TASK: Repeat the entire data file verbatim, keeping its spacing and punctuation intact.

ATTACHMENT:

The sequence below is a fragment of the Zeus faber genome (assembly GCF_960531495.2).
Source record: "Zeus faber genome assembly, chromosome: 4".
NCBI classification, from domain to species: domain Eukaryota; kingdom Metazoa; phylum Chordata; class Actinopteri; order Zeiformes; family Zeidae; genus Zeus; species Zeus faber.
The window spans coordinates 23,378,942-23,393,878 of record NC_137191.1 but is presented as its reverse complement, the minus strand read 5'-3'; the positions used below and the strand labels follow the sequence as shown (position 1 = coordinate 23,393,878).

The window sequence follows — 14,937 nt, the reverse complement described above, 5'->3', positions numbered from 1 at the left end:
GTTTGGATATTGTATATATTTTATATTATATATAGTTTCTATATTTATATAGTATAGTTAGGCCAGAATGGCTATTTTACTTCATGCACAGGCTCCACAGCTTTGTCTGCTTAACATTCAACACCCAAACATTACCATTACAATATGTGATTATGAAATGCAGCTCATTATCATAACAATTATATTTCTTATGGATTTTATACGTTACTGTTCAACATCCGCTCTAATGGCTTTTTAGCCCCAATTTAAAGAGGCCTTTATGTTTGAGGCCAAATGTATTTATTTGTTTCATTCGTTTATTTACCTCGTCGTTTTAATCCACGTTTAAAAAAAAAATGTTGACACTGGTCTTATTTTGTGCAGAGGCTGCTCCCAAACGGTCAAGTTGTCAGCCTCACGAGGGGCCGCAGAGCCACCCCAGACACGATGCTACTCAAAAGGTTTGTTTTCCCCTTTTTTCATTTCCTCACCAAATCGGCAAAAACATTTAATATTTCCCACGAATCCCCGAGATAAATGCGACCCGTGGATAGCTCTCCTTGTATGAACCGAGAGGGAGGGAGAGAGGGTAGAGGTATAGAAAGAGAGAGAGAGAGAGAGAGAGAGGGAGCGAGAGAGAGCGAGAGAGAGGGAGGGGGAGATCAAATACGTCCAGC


The sequence below is a fragment of the Zeus faber genome (assembly GCF_960531495.2).
Source record: "Zeus faber genome assembly, chromosome: 4".
NCBI classification, from domain to species: domain Eukaryota; kingdom Metazoa; phylum Chordata; class Actinopteri; order Zeiformes; family Zeidae; genus Zeus; species Zeus faber.
The window spans coordinates 23,378,942-23,393,878 of record NC_137191.1 but is presented as its reverse complement, the minus strand read 5'-3'; the positions used below and the strand labels follow the sequence as shown (position 1 = coordinate 23,393,878).

The window sequence follows — 14,937 nt, the reverse complement described above, 5'->3', positions numbered from 1 at the left end:
GTTTGGATATTGTATATATTTTATATTATATATAGTTTCTATATTTATATAGTATAGTTAGGCCAGAATGGCTATTTTACTTCATGCACAGGCTCCACAGCTTTGTCTGCTTAACATTCAACACCCAAACATTACCATTACAATATGTGATTATGAAATGCAGCTCATTATCATAACAATTATATTTCTTATGGATTTTATACGTTACTGTTCAACATCCGCTCTAATGGCTTTTTAGCCCCAATTTAAAGAGGCCTTTATGTTTGAGGCCAAATGTATTTATTTGTTTCATTCGTTTATTTACCTCGTCGTTTTAATCCACGTTTAAAAAAAAAATGTTGACACTGGTCTTATTTTGTGCAGAGGCTGCTCCCAAACGGTCAAGTTGTCAGCCTCACGAGGGGCCGCAGAGCCACCCCAGACACGATGCTACTCAAAAGGTTTGTTTTCCCCTTTTTTCATTTCCTCACCAAATCGGCAAAAACATTTAATATTTCCCACGAATCCCCGAGATAAATGCGACCCGTGGATAGCTCTCCTTGTATGAACCGAGAGGGAGGGAGAGAGGGTAGAGGTATAGAAAGAGAGAGAGAGAGAGAGAGAGAGGGAGCGAGAGAGAGCGAGAGAGAGGGAGGGGGAGATCAAATACGTCCAGC